Guides to Forensic Delay Analysis

In the decades that followed the invention of time-impact analysis in the mid-1960s, there was an explosion of forensic delay CPM methods. A review of literature developed in the 1970s and into the 1980s reveals dozens of methods with different names. Some were genuinely different, but most were variations on some basic models, and some may have been simply experts trying to stakeout a methodology to call their own. At this same time, expert legal and technical articles started to appear that provided the conceptual framework for forensic schedule delay analysis. (J. Wickwire and R. Smith. The Use of Critical Path Method Techniques in Contract Claims, Public Contract Law Journal, Vol.7, No.1 (1974), p 23.) A re-read of this and other pioneer articles shows the depth of understanding the authors had on the subject. Many of the common methods we know today were identified and discussed, and form the four basic families of forensic delay methods: (1) as-planned vs. as-built; (2) contemporaneous period analysis (aka “windows”); (3) time impact analysis (including impacted as-planned); and (4) collapsed as-built (aka “but-for”).

The near-riot of different names for similar or identical methods were partially organized and given some form by the early editions of works such as Jon Wickwire et al.’s book, Construction Scheduling: Preparation, Liability and Claims, 4th ed. (Wolters Kluwer, 2018), and Barry Bramble et al.’s book, Construction Delay Claims, 3rd ed. (Wolters Kluwer, 2010). The stage was therefore set for the first comprehensive peer-reviewed guide to delay methodology, which was published in 2002 in the United Kingdom. The Society of Construction Law Delay and Disruption Protocol provided a detailed framework for the management of a project and subsequent forensic analysis in the United Kingdom. While widely used in countries that generally follow U.K. law, it had only minimal impact in the United States, and some commentators believed it was inappropriate for the U.S. legal system. (E. Barba., G. Lare and R. Lowe. View from Across the Pond: An American Perspective on the Society of Construction Law’s Delay and Disruption Protocol. The Construction Lawyer, No. 27, Vol. 1, Winter 2007, at 23.) The 2017 revision of this document is a welcome enhancement as it covers more forensic delay methods that the earlier version and makes a myriad of needed changes throughout the document. (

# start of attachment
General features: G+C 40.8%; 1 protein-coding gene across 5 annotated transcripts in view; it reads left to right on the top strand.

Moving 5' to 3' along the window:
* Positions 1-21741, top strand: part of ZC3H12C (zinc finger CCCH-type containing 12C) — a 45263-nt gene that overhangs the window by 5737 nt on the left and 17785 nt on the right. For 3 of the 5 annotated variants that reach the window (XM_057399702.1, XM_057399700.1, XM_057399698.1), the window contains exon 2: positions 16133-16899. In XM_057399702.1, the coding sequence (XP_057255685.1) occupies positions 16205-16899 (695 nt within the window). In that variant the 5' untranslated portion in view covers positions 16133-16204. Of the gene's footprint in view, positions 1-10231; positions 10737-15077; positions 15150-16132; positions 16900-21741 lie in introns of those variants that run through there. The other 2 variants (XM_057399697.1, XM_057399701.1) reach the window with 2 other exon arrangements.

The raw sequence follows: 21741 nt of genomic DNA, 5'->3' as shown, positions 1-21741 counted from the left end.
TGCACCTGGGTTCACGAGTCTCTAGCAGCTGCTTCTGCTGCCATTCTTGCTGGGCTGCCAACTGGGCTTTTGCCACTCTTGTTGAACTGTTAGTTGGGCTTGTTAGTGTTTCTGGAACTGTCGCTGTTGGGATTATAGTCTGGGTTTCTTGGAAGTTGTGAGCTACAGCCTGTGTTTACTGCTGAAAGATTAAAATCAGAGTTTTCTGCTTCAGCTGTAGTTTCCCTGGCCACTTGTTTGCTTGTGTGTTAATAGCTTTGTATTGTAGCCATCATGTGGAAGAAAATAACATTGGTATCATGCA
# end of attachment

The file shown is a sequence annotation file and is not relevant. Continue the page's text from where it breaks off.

In the United States, which has been the leader in world-wide development of CPM theory and application as well as forensic schedule delay, AACE International first published in 2007 its peer-reviewed guide to forensic schedule delay methods, the Recommended Practice of Forensic Delay RP29R-03 (FSA 29R-03). (

The successful organization of the various FSA methods (there are nine identified in the FSA 29R-03) has generated some additional development of “standards” as reflected by the subsequent publication of Forensic Analysis Standards of Practice by the U.K.-based Guild of Project Controls in 2014. ( Another important addition to the body of expert guides is the ASCE “Standard 67-17 for Schedule Delay” ( This standard was developed by a group of experts and contains significant guidance on performing a forensic schedule delay analysis. It does not identify specific FSA methods.

Recent Methodological Advances

Just as there are more and better definitions of methods, there continues to be advances in the underlying theory relevant to forensic schedule delay analysis. For example, the concept “contemporaneous understanding of criticality” seems to have important, yet not fully understood implications on delay methodology (P. Kelly, Contemporaneous Understanding of Criticality, Transactions 2016, (AACE International). This concept, first reflected in Jon Wickwire’s Construction Scheduling notes that criticality is often related to what the project managers running a project think is critical at any given moment. This has not yet been addressed in the U.S., but a controversy is underway in the United Kingdom concerning whether delay experts should use “blindsight” (standing in the shoes of the contemporaneous project managers) in their analysis or “hindsight” (using all available data, even that not known contemporaneously).

Another area ripe for development is how different delay methods might be integrated into the same analysis. This issue is made more complicated by the generally unrecognized aspect of FSA methods that different methods measure different characteristics of delay: similar to metric and English systems that can both measure distance but do so using different units.

Below is an explanation of the different types of “days” the four major families of FSA methodology measure delay: ( P. Levin, ed., Construction Claims, Chapter 8.)